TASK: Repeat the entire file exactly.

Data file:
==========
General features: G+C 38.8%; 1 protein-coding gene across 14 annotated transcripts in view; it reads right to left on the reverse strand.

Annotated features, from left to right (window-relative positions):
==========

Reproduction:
General features: G+C 38.8%; 1 protein-coding gene across 14 annotated transcripts in view; it reads right to left on the reverse strand.

Annotated features, from left to right (window-relative positions):